'The idea of a celibate Hanif Kureishi hero tormented by the very urges he once indulged is an excellent one — think Phillip Roth in a chastity belt. Given the current cultural and political climate, in fact, that idea may have even more than usual appeal. The more or less unfettered license that male writers have enjoyed when it comes to holding up every stain in the bed-sheet as a palimpsest of their smarting, solipsistic souls may be time for an overhaul. Sexual jealousy has produced many a major and minor classic, from Saul Bellow’s Herzog to Patrick Hamilton’s Hangover Square and Julian Barnes’s Before She Met Me, but the trick of these books lies in the skill with which the writer evokes, through the heat haze of their protagonist’s obsession, the bobbing horizon line of reality, however fleetingly glimpsed. There must be more to Lolita than just Humbert Humbert’s lust.  Here, Kureishi runs into trouble. There’s really nobody in the book besides Waldo, the other characters existing mostly to ferry congratulatory bouqets to his much-garlanded imagination.  “Waldo you’ve got the filthiest imagination of anyone I’ve met,” says Zee, who nevertheless supplies him with sordid stories of Eddie’s past involving sodomy and rape.   “Your mind is like a roaring wind tunnel,” admonishes his movie actress friend Anita (“not a woman a man can look at for long without wanting to put his penis in her mouth”) but she too brings him further reports of Eddies affairs, pecadilloes, and “orgies with in his school uniform with important people.” But what a stroke of luck!   The world is exactly as florid as the fantasist first imagined it to be. The book is a little like one of those fake knots that, once pulled, turn out to be just a piece of string. Even paranoiacs can be plotted against, of course, but there’s a word for the kind of writing in which too neat a sense of reality is made to line up with loamy sexual fantasy:   pornography. I suspect Kureishi knows this. That pre-emptive shrug of a title almost defies us to take his book seriously.  “As a reader I’m done with literature,” declares Waldo as he asks Anita to read him one of his favorite detective stories again, “I only want fun.” But fun for a writer and fun for a reader are different things and while it may have been fun for Kureishi to write of Zee, “when I could still rim her little hole, or halo, as I call it, and push inside, she’d almost slice the tip of my tongue off” it is rather more arduous work for the reader to square that with the devoted nurse they had been picturing a few pages previously: one minute a Florence Nightingale, the next a lithe vixen who slaps Waldo and attempts to smother him with a pillow.  The behavior that might have driven her to such an act is carefully elided, if not hard to imagine. For all his self-obsession, Waldo shows little instinct towards the kind of degree-zero self-appraisal to which Bellow subjected Moses Herzog: “To his country, an indifferent citizen. To his brothers and sisters, affectionate but remote. With his friends, an egotist. With love, lazy. With brightness dull. With power passive. With his own soul evasive. Satisfied with his own severity, positively enjoying the hardness and factual rigor of his judgment, he lay on his sofa....” That final sentence is a killer, with Bellow dinging him for the complacency and self-congratulation of even accurate self-knowledge can breed. Ouch. Compared to that, Kureishi is still on the beginner’s slopes, practicing his snow-plough. Whether you enjoy it is very much down to how much of a jolt you can get from his epigrams, most of them loitering in the 25-watt range:  “the libido, like Elvis and jealousy, never dies”; “a saint is only someone who has been under-researched”; “boring people are always popular. They never do anything unexpected.” All of which have the requisite cynical snarl but collapse at the gentlest inquiry. “The imagination is the most dangerous place on earth,” asserts Waldo, but Kureishi has supplied him with the safest possible paddock in which to roam: a world carefully Waldoized, confirming his every suspicion and offering his steamy imaginings the least possible pushback. Where’s the danger in that?' - from my New York Times review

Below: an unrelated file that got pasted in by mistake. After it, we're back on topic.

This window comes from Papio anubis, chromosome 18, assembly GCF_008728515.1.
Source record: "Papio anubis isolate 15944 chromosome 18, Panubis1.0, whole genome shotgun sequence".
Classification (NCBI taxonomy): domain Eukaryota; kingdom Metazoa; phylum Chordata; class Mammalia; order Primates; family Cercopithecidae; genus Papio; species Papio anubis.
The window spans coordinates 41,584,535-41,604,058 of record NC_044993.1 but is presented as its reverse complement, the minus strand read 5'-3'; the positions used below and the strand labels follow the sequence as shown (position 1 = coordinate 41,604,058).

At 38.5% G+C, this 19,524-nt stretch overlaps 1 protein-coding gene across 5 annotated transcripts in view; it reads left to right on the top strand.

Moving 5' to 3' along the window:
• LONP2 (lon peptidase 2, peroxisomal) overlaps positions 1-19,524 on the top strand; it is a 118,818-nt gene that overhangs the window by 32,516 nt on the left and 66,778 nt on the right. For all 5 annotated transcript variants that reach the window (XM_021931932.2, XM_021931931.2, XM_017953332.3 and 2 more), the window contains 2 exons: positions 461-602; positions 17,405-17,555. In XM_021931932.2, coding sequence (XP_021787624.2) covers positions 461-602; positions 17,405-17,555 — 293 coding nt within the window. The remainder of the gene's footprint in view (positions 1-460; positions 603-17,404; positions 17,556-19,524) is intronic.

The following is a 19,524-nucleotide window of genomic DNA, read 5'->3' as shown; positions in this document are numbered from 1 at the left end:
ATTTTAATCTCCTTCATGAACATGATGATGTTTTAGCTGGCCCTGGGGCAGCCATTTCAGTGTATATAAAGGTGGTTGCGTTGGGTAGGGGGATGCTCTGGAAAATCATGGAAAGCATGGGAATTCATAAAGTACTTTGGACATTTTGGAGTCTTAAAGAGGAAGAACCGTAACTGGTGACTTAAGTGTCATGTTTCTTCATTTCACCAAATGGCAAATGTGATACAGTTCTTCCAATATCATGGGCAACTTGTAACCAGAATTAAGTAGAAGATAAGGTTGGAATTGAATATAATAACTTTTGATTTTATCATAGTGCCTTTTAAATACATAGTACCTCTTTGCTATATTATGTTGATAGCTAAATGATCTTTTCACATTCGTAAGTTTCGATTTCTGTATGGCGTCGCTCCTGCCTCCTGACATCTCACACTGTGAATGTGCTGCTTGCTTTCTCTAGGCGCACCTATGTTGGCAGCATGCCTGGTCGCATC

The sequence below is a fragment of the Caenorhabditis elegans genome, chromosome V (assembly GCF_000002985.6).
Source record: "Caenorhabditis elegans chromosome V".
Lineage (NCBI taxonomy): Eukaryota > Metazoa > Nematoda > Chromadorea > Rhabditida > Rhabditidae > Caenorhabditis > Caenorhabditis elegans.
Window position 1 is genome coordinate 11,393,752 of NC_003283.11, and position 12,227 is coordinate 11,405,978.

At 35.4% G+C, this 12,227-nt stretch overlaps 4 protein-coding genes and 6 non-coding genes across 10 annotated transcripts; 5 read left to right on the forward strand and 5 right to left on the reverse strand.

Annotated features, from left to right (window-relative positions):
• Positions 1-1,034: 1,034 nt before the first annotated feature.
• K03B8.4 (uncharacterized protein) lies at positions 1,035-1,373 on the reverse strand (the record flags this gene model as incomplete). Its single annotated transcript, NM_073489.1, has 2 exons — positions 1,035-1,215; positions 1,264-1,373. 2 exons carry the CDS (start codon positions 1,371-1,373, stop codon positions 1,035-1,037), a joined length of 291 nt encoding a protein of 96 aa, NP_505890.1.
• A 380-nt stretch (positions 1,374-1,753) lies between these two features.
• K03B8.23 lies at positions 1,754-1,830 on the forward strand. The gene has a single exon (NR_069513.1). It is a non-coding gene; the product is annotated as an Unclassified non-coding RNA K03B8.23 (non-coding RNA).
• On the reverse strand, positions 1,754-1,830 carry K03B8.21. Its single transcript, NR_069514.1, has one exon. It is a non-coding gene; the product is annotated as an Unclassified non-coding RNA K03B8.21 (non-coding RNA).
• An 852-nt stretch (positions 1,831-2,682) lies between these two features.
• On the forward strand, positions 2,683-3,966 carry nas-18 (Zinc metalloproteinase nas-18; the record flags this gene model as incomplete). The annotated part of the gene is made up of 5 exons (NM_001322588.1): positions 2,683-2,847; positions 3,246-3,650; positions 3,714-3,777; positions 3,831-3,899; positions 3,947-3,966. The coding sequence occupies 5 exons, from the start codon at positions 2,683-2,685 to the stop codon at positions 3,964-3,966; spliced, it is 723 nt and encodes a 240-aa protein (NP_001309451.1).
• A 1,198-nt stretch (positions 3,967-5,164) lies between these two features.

Jan 21, 2018